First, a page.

Former WorldCom Inc. chief executive Bernard J. Ebbers joined 18 other executives and the company itself in agreeing to a lawsuit settlement that could pay the telecommunications giant's workers as much as $51 million.

The preliminary agreement, filed with a New York federal court yesterday, is designed to partly compensate approximately 50,000 employees who lost billions of dollars in their 401(k) retirement plans after the company filed for bankruptcy in 2002.

Under the deal, Ebbers would pay at least $400,000 and as much as $4 million. The company and its insurers would pay $46.75 million.

The settlement must still be approved by U.S. District Judge Denise L. Cote in New York.

Through their WorldCom 401(k), workers owned as much 46 million shares of company stock before it filed for bankruptcy in the wake of a massive accounting scandal. Ebbers was forced to step down just months before WorldCom's collapse, after it was revealed that he borrowed hundreds of millions of dollars from the company to cover his personal stock losses. He has been indicted on charges of conspiracy, securities fraud and making false filings to the Securities and Exchange Commission, and is scheduled to go on trial in November.

WorldCom, based in Ashburn, changed its name to MCI Inc. after emerging from bankruptcy this year.

Under the proposed deal, Ebbers must make an initial cash payment of $400,000. He would also sign a promissory note that calls on him to pay $450,000 to $4 million more, with the amount tied to how much he repays on the $400 million he borrowed from the company. The settlement calls on Ebbers to pay the 401(k) plan an amount equal to 1 percent of those future repayments.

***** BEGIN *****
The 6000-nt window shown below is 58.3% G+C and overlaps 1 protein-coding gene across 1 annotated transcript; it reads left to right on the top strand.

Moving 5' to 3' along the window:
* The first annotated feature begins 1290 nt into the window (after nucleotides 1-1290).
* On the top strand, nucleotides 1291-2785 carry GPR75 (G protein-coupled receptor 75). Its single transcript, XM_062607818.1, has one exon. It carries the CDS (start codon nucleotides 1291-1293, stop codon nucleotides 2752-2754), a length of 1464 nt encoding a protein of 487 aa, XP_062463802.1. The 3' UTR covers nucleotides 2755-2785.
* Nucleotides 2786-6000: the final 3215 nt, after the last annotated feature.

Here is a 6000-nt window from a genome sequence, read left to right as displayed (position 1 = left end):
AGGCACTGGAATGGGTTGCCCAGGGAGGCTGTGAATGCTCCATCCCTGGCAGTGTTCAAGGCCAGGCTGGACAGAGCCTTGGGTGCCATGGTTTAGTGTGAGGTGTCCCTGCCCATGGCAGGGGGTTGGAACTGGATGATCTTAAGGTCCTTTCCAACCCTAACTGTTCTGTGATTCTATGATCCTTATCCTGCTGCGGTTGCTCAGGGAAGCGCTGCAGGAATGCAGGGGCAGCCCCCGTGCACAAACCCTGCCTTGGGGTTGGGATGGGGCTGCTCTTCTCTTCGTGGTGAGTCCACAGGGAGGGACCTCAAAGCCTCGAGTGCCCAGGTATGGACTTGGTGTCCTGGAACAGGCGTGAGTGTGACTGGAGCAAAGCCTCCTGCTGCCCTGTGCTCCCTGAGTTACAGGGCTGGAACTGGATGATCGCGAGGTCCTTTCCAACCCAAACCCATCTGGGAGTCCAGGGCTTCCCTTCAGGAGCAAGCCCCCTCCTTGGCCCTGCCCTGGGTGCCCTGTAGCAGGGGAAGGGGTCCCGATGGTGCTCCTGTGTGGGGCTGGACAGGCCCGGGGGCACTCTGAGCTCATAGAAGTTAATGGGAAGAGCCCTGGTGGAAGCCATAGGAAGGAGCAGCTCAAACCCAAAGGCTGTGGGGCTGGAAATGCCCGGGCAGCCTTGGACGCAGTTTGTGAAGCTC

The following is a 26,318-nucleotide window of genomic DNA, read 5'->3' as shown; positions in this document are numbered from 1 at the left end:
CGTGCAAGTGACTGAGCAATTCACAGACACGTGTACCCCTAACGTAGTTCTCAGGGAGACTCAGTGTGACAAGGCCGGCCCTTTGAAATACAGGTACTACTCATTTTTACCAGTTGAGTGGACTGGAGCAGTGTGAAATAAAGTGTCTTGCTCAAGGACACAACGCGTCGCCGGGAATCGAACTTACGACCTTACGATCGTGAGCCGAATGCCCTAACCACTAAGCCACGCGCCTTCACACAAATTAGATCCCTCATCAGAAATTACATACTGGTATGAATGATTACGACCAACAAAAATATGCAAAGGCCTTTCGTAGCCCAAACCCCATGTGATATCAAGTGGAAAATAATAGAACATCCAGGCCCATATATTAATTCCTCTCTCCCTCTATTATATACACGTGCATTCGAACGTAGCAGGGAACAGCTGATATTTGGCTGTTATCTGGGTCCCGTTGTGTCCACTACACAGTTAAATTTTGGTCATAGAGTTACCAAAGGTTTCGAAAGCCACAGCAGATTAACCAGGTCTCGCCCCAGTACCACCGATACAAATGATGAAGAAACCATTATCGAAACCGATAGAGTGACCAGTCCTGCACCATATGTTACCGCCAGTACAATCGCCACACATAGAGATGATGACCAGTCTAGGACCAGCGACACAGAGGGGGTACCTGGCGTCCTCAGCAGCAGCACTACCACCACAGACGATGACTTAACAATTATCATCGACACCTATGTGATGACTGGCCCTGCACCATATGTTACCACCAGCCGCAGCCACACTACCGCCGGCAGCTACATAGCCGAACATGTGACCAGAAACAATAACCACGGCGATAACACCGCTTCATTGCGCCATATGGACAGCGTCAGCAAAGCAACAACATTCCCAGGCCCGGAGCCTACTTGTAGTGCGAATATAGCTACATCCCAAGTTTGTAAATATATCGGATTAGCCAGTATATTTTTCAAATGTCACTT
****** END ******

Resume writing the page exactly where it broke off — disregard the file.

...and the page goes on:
Ebbers is one of 18 former WorldCom executives covered by the settlement. Payments by other executives would be covered by the company and its insurers. Ebbers's attorney, David Kaufman, declined yesterday to comment on the settlement.

"This settlement is a positive step toward putting our past behind us once and for all. With this civil litigation against the company now concluding, we can place even greater focus on future success," MCI spokesman Peter Lucht said in a prepared statement.

Gary Gotto, a lawyer who represented the workers in the settlement, said yesterday that the deal covers all employees who participated in the corporate 401(k) plan. If the settlement proposal is approved by Judge Cote, workers would be notified by mail. The settlement money is not expected to cover the entire loss suffered by each worker, Gotto said.

If the settlement is approved, money would be deposited directly back in the workers' 401(k) plan. If a worker has rolled the account over to a new employer, the money would automatically be deposited in the new account. If the account has been closed, the plan would set up a new account in the employee's name.

Former WorldCom chief financial officer Scott D. Sulllivan was also named in the class-action suit but was not included in the settlement. Gotto said an agreement with Sullivan will be negotiated after he is sentenced on WorldCom-related fraud charges in November. Merrill Lynch Trust Co. of America, which administered the plan, is also named in the class-action suit but is not part of the settlement. Negotiations with Merrill continue, Gotto said.

Former WorldCom chief executive Bernard J. Ebbers would pay $400,000 to $4 million under the proposed settlement.